Gardeners are often reluctant to harvest slightly green tomatoes, thinking that they will not produce a good flavor. In reality, harvesting at any point past the half-color stage allows more control over the ripening process without losing that homegrown flavor.

Firmness is a good indication of a fully ripe tomato.

Firmness is an excellent way to judge whether a tomato is ready to pick. Fully red-ripe tomatoes should feel slightly tender, but not soft, under a gentle squeeze. That is when they are perfectly ready to eat. If you are harvesting at the half-color stage, the fruit should feel firm but not hard.

Tenderness develops as the color and aroma mature, either on the vine or on the kitchen counter. The fruit may have no smell at first, but when they are ready to eat, tomatoes produce a strong sweet, earthy fragrance from the stem end. Since tomatoes can be any number of colors when they are ripe and ready to eat, feel and smell are some of the best ripeness indicators.

Related: The Best Insecticides for Vegetable Gardens

Macro of tomato plant leaves with frost

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There are situations in which you don’t want to wait for tomatoes to ripen before picking them.

Temperatures at and above 90 degrees Fahrenheit are not great for most tomato varieties. High temperatures can make tomatoes more susceptible to sunscald and other heat-related problems. Plus, lycopene and carotene, the red and orange pigments that give tomatoes their color, cannot develop properly in hot weather. If your tomatoes have gained their size and won’t develop color, pick them and let them finish ripening in your air-conditioned kitchen.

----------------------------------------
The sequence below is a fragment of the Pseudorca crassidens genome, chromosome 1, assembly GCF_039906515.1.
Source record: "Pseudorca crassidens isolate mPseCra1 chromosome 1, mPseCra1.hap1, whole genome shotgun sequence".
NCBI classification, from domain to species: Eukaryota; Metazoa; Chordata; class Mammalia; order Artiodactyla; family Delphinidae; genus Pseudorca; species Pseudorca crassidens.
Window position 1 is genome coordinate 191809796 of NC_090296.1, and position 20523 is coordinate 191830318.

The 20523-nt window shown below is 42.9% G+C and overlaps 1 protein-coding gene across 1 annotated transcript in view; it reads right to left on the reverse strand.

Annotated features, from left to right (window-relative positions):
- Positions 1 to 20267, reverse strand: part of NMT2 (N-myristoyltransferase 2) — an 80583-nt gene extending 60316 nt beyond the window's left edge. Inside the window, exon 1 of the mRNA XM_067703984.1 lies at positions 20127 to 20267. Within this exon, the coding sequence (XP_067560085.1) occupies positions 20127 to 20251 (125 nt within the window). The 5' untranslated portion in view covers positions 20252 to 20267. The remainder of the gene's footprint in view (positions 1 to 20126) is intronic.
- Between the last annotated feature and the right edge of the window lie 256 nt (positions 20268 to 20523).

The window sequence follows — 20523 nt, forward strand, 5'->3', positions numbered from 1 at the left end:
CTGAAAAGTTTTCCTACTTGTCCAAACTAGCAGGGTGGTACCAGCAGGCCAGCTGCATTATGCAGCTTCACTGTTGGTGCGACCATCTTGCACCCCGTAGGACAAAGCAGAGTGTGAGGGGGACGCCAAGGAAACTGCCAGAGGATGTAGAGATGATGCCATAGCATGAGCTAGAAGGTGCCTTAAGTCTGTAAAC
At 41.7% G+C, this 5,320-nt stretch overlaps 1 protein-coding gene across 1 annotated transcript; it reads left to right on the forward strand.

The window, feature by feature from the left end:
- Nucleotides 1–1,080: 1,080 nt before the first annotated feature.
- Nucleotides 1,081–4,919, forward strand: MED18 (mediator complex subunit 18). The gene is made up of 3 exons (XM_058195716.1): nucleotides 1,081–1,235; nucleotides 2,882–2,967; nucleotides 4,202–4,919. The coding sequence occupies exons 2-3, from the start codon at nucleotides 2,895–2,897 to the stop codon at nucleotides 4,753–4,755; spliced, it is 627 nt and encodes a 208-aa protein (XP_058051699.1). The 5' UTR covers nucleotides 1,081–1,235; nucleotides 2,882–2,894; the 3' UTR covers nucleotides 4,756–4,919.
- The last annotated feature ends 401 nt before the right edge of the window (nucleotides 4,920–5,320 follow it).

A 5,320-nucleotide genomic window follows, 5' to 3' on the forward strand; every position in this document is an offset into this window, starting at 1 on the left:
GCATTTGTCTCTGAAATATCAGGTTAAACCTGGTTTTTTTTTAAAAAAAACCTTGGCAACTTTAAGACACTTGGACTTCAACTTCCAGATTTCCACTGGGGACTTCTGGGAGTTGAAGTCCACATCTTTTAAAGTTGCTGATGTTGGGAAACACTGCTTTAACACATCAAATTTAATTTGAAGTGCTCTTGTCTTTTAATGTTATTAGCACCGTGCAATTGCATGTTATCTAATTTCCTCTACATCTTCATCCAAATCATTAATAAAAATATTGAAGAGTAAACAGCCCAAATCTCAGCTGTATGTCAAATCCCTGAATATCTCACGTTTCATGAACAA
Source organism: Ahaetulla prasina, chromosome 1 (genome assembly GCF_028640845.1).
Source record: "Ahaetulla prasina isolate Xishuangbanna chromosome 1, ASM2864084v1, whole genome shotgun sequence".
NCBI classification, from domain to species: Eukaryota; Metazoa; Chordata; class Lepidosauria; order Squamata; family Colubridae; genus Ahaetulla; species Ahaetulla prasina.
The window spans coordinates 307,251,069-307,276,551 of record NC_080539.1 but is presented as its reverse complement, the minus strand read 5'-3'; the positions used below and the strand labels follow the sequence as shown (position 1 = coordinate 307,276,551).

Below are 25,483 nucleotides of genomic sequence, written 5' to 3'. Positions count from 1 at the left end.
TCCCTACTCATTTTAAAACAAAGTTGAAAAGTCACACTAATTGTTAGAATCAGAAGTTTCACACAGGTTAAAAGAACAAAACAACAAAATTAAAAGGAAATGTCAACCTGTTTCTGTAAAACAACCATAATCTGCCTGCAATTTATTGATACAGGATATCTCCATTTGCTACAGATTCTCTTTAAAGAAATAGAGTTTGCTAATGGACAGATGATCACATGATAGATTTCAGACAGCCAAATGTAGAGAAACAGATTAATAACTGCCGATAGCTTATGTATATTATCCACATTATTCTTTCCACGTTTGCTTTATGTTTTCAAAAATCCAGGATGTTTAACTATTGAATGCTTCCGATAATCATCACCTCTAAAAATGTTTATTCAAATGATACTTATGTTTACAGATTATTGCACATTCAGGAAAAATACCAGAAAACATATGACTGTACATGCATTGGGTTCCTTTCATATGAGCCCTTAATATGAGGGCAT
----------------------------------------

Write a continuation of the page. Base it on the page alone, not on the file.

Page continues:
If season-ending cold weather or severe storms threaten your crop, you can salvage green ripe tomatoes by picking them early. Any tomatoes that have already reached their mature size and turned light green are considered green ripe. Green tomatoes are good for a variety of recipes, like fried green tomatoes or green tomato salsa. Or, at this stage they can still ripen indoors. Place them in a paper bag with ethylene-producing fruits such as bananas or apples to assist ripening.

Related: Solved! How to Overcome 11 Common Tomato Plant Problems

Harvesting ripe red tomatoes

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The best way to harvest tomatoes is with a sharp, clean pair of pruning shears or garden clippers. 

The pointy green “leaves” that fan out at the top of the tomato are the calyx that once protected the flower bud. Some tomatoes easily separate from the plant, leaving their calyx behind. Others break away with the calyx and a short stem at a slightly swollen joint where the stem connects to the vine. A few types of tomatoes break away easily only when they are overripe, and should instead be harvested by cutting them off the plant.

If you encounter any resistance at the stem while harvesting tomatoes, avoid damaging the plant or the fruit. Use a clean, sharp pair of pruning shears or garden clippers to cut the ripe tomato from the vine. Hold the tomato with one hand and cut the stem just above the fruit with the other.